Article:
“We’re a Church. We’re about mercy, we’re about forgiveness,” Katra said as an example. “Start from a place of ‘I’m sorry, we’re sorry, if in any way we hurt or offended you’.”
“We want to serve you. We want you here. It pains us that we sent the wrong message. What can we do to make it right?” she added. “We’ll do some adaptations or we’ll get some training so that we can better serve not only you, but many other families that have the same or similar needs.”
“Move forward in a healthy way, in a relationship, because that’s what we are as a Church,” Katra advised.
In catechesis, sometimes instructors should provide more time or require less work. Some parishioners benefit from a “multi-sensory approach,” that is hands-on, visual and auditory. Parishioners could need “sensory-friendly” items like fidgets or squeeze balls, noise cancelling headphones, and weighted lap pads to aid their participation.
There are also communication styles and adaptations for people with difficulties communicating. For instance, someone who is non-verbal uses “prayer hands” to indicate the words “Amen.”
Parish catechetical leaders and volunteer catechists should be offered training and resources, like professional growth days, conferences and newsletters.
While some parishes might fear they lack the resources and volunteers to serve parishioners with disabilities and their families, Katra offered hope.
“We just have to use our resources wisely. Seek out those people who are already there in front of you. Don’t think you don’t have them, you do,” she said.
You can’t respond to a call you don’t hear,” she added, saying church and parish leaders “have an opportunity to call forth people from the parish.”
In Katra’s view, candidates for confirmation, most often in their early teens, are at an ideal age and level of formation to be asked to be involved in parish ministry and to help them find where their gifts fit.
Parishes should ask young men and women to be a “buddy” for a parishioner and to help include them in systematic catechesis, retreats, Masses and other activities. The goal is to have someone to offer help as needed, but “not to do for someone what they can do for themselves.”
Young people who respond to serve often show compassion, empathy and patience and can go on to careers in social work, special education, pediatrics, or physical and occupational therapy.
“At the same time, every parish has those kinds of professionals in their community,” Katra said. She suggested inviting parishioners or others who are health care professionals to provide workshops.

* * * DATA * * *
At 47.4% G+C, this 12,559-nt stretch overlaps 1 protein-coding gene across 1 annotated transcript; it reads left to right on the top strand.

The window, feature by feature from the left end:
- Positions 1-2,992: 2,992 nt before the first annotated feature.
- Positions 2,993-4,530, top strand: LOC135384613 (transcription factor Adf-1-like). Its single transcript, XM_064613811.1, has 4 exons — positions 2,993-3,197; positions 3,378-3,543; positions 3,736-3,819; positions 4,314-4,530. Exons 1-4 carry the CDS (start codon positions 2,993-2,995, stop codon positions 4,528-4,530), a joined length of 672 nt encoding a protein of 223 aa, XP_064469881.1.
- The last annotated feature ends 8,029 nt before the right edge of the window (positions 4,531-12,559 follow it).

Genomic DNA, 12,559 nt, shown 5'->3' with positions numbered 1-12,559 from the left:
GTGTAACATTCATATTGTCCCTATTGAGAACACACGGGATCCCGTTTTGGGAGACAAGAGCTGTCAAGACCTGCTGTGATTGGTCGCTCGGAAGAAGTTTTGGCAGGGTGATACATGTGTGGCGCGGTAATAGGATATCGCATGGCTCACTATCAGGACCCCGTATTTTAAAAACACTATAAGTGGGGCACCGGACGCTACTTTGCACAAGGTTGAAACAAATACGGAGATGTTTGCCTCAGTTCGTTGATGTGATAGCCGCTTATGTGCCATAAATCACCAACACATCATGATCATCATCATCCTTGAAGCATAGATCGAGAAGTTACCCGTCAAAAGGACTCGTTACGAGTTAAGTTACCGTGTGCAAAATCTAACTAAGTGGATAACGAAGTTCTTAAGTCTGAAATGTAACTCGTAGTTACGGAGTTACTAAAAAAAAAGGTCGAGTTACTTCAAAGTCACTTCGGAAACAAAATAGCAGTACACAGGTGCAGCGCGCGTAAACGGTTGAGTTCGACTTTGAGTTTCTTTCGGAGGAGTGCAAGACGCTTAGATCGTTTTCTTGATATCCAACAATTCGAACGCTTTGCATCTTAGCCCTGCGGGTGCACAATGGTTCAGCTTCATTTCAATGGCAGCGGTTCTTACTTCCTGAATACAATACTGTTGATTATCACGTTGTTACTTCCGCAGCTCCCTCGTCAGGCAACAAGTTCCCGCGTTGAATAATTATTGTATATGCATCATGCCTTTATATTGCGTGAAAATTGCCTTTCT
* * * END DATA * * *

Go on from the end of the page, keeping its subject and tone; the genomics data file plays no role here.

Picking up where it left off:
If a parish announces that it is forming a ministry for people with severe disabilities or that it is looking for someone to help train catechists, Katra predicted, “many people would be happy to do it.”
“A special ed [teacher] could do that in their sleep, almost,” she said.
Accessibility to parish community events and meetings might include sign language interpreters and large print materials.
Some parishes are remiss in not providing ramps, assistive listening devices, or other assistance “because a need has not been presented.”
Parishes sometimes don’t provide training or resources to support catechists or educators teaching persons with disabilities or they don’t anticipate the need, Katra added.
Even when parishes make plans for persons with disabilities, they can neglect to make plans in consultation with them.
Katra warned not to use outdated or derogatory language, but also not to “exceptionalize” people with disabilities, like describing them as “angels” or “using them as a means of sanctification” rather than “realizing they are agents of evangelization in their own right.”
Every Catholic has the right to be educated in the faith, to be prepared for the sacraments and to receive the sacraments, and to “respond to God’s call,” she said. “All persons have gifts to share and all persons are capable of growth in holiness.”
From a Trinitarian perspective, God invites every person to be in communion, she added.
“We are all broken and our path to wholeness always includes community,” said Katra, who added that anyone could become a person with a disability, either through accident or age.
“We’re all one car accident away from rolling in a wheelchair,” said Katra. “We have no guarantee that our abilities will be with us in any given moment. Sometimes you’re born with something, sometimes you acquire it later in life. Some are temporary, some are permanent. Some are visible, some are invisible.”
“We all have strengths, we all have weaknesses. Hopefully we focus, as a Church, on our gifts and our abilities than other things,” she said.